The subsequent text, by Andrzej Turowski – Piotrowski’s senior colleague at the Institute of Art History at Adam Mickiewicz University in Poznań, a practitioner of Marxist discourse and a prominent scholar of the Russian avant-garde, who inspired Piotrowski’s early work – offers an image of their deep scholarly friendship). Turowski reconstructs their regular discussions – in person and above all in their writings – on themes such as the role of socio-artistic utopias, or the relationship between political power and revolutionary art. We also gain an insight into the specificity of the Poznań art history that strongly influenced Piotrowski’s intellectual interests.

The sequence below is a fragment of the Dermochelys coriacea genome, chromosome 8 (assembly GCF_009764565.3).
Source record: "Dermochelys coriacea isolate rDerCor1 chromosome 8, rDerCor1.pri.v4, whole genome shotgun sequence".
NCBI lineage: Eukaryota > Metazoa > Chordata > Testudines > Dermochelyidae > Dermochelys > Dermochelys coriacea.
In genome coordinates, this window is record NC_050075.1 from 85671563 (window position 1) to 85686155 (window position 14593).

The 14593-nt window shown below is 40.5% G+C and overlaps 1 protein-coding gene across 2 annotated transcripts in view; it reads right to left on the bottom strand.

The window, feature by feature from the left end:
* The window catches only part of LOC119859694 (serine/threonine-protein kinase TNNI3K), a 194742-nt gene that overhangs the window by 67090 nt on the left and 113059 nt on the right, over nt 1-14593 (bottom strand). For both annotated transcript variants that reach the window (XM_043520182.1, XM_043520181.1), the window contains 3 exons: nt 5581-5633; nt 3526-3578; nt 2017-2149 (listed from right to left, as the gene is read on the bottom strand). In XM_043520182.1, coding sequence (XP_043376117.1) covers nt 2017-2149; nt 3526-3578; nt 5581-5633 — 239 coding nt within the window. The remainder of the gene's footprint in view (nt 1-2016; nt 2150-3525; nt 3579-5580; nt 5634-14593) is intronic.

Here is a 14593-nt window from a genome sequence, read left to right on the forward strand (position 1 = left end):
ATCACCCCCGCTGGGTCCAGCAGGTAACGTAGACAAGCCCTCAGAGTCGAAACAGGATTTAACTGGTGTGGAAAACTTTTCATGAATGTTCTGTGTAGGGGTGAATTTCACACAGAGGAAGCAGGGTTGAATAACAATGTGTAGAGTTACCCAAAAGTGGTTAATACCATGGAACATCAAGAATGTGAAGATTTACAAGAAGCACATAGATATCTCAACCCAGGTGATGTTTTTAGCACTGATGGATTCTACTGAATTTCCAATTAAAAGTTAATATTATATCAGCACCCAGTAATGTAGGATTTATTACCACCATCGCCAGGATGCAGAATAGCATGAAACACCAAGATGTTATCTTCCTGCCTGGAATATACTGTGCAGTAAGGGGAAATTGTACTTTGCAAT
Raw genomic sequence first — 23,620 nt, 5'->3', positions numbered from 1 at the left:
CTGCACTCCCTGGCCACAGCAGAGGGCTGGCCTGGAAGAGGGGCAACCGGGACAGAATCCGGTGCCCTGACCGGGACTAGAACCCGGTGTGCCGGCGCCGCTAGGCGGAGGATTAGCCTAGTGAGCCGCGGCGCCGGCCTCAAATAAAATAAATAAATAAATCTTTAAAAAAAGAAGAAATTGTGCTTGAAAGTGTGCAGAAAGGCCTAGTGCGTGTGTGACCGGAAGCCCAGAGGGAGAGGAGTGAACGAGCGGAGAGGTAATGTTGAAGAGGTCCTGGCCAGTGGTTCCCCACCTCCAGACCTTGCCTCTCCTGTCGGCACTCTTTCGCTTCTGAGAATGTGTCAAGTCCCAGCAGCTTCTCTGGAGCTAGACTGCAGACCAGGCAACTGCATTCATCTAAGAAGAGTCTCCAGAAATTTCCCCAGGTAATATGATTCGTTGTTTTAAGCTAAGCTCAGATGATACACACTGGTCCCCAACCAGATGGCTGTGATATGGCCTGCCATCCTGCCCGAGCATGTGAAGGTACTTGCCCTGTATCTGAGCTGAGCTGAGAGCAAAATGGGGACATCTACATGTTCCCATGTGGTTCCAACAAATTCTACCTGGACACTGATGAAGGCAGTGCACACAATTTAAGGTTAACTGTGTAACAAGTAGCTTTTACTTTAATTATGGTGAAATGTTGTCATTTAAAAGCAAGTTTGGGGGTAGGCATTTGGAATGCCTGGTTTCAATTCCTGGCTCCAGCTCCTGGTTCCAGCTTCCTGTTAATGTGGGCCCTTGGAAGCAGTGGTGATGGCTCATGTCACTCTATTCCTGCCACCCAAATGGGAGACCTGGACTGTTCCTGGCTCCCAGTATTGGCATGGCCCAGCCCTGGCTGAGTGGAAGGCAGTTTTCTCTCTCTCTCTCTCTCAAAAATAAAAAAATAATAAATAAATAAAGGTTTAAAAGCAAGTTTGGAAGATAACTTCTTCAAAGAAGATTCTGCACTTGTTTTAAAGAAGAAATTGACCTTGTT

All the forms of Piotrowski’s activities – his research, university teaching and political activism – were distinguishable as being imbued with his appealing personality, and this – one may say – was structured by a dialectical relationship of openness and radicalism.